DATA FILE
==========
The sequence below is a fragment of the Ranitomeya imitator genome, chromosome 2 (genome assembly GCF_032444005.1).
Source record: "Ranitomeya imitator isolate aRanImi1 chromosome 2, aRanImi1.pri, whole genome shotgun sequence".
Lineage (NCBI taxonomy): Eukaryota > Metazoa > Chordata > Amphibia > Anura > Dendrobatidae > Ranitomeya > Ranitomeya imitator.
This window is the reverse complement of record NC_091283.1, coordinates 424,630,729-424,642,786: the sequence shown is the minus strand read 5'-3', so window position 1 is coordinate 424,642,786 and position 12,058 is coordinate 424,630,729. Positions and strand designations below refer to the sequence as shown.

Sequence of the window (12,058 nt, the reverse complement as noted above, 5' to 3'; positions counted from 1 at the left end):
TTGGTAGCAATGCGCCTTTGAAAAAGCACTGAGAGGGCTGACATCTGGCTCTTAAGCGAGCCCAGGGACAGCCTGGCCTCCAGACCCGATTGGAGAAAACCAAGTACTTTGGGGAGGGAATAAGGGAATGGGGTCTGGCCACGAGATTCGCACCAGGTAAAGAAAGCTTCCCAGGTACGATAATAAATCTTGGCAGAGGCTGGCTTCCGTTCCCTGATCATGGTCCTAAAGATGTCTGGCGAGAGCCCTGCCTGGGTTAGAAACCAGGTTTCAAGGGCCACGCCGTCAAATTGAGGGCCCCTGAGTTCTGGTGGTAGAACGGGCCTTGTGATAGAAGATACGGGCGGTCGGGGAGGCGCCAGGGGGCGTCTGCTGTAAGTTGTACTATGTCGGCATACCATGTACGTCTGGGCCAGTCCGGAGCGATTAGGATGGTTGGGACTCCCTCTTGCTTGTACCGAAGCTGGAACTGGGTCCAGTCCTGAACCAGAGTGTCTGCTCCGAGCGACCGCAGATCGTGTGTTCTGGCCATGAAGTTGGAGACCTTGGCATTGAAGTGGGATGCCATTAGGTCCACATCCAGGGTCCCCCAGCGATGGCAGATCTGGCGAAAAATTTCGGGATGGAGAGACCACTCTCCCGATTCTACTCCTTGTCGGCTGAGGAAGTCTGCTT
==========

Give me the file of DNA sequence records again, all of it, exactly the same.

The sequence below is a fragment of the Ranitomeya imitator genome, chromosome 2 (genome assembly GCF_032444005.1).
Source record: "Ranitomeya imitator isolate aRanImi1 chromosome 2, aRanImi1.pri, whole genome shotgun sequence".
Lineage (NCBI taxonomy): Eukaryota > Metazoa > Chordata > Amphibia > Anura > Dendrobatidae > Ranitomeya > Ranitomeya imitator.
This window is the reverse complement of record NC_091283.1, coordinates 424,630,729-424,642,786: the sequence shown is the minus strand read 5'-3', so window position 1 is coordinate 424,642,786 and position 12,058 is coordinate 424,630,729. Positions and strand designations below refer to the sequence as shown.

Sequence of the window (12,058 nt, the reverse complement as noted above, 5' to 3'; positions counted from 1 at the left end):
TTGGTAGCAATGCGCCTTTGAAAAAGCACTGAGAGGGCTGACATCTGGCTCTTAAGCGAGCCCAGGGACAGCCTGGCCTCCAGACCCGATTGGAGAAAACCAAGTACTTTGGGGAGGGAATAAGGGAATGGGGTCTGGCCACGAGATTCGCACCAGGTAAAGAAAGCTTCCCAGGTACGATAATAAATCTTGGCAGAGGCTGGCTTCCGTTCCCTGATCATGGTCCTAAAGATGTCTGGCGAGAGCCCTGCCTGGGTTAGAAACCAGGTTTCAAGGGCCACGCCGTCAAATTGAGGGCCCCTGAGTTCTGGTGGTAGAACGGGCCTTGTGATAGAAGATACGGGCGGTCGGGGAGGCGCCAGGGGGCGTCTGCTGTAAGTTGTACTATGTCGGCATACCATGTACGTCTGGGCCAGTCCGGAGCGATTAGGATGGTTGGGACTCCCTCTTGCTTGTACCGAAGCTGGAACTGGGTCCAGTCCTGAACCAGAGTGTCTGCTCCGAGCGACCGCAGATCGTGTGTTCTGGCCATGAAGTTGGAGACCTTGGCATTGAAGTGGGATGCCATTAGGTCCACATCCAGGGTCCCCCAGCGATGGCAGATCTGGCGAAAAATTTCGGGATGGAGAGACCACTCTCCCGATTCTACTCCTTGTCGGCTGAGGAAGTCTGCTT